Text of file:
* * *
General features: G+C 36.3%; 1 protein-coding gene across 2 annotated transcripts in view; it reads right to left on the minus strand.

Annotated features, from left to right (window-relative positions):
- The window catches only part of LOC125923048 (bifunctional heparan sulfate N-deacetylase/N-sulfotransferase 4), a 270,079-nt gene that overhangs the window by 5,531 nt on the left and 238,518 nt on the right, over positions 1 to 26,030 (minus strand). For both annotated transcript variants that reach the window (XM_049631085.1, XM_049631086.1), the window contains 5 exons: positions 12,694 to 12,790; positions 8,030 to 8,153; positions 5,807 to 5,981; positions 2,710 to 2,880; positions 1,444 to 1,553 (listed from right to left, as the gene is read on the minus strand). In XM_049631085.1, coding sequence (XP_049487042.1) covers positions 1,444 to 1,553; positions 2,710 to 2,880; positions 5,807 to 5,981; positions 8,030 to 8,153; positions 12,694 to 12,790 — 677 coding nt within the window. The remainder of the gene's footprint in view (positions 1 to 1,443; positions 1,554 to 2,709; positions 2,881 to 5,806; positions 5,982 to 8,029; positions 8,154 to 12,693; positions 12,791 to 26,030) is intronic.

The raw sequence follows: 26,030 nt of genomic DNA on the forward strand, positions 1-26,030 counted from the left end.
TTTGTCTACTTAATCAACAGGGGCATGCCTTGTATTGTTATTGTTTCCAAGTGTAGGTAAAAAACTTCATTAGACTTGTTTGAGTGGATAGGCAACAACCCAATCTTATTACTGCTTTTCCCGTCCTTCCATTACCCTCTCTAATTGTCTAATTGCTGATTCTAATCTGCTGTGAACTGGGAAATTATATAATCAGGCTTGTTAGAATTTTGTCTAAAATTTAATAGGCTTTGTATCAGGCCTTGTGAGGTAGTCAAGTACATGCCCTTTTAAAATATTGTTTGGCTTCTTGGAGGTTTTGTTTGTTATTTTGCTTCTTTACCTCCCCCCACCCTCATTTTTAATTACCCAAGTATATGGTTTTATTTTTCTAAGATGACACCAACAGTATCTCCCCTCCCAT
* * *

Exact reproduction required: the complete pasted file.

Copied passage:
General features: G+C 36.3%; 1 protein-coding gene across 2 annotated transcripts in view; it reads right to left on the minus strand.

Annotated features, from left to right (window-relative positions):
- The window catches only part of LOC125923048 (bifunctional heparan sulfate N-deacetylase/N-sulfotransferase 4), a 270,079-nt gene that overhangs the window by 5,531 nt on the left and 238,518 nt on the right, over positions 1 to 26,030 (minus strand). For both annotated transcript variants that reach the window (XM_049631085.1, XM_049631086.1), the window contains 5 exons: positions 12,694 to 12,790; positions 8,030 to 8,153; positions 5,807 to 5,981; positions 2,710 to 2,880; positions 1,444 to 1,553 (listed from right to left, as the gene is read on the minus strand). In XM_049631085.1, coding sequence (XP_049487042.1) covers positions 1,444 to 1,553; positions 2,710 to 2,880; positions 5,807 to 5,981; positions 8,030 to 8,153; positions 12,694 to 12,790 — 677 coding nt within the window. The remainder of the gene's footprint in view (positions 1 to 1,443; positions 1,554 to 2,709; positions 2,881 to 5,806; positions 5,982 to 8,029; positions 8,154 to 12,693; positions 12,791 to 26,030) is intronic.

The raw sequence follows: 26,030 nt of genomic DNA on the forward strand, positions 1-26,030 counted from the left end.
TTTGTCTACTTAATCAACAGGGGCATGCCTTGTATTGTTATTGTTTCCAAGTGTAGGTAAAAAACTTCATTAGACTTGTTTGAGTGGATAGGCAACAACCCAATCTTATTACTGCTTTTCCCGTCCTTCCATTACCCTCTCTAATTGTCTAATTGCTGATTCTAATCTGCTGTGAACTGGGAAATTATATAATCAGGCTTGTTAGAATTTTGTCTAAAATTTAATAGGCTTTGTATCAGGCCTTGTGAGGTAGTCAAGTACATGCCCTTTTAAAATATTGTTTGGCTTCTTGGAGGTTTTGTTTGTTATTTTGCTTCTTTACCTCCCCCCACCCTCATTTTTAATTACCCAAGTATATGGTTTTATTTTTCTAAGATGACACCAACAGTATCTCCCCTCCCAT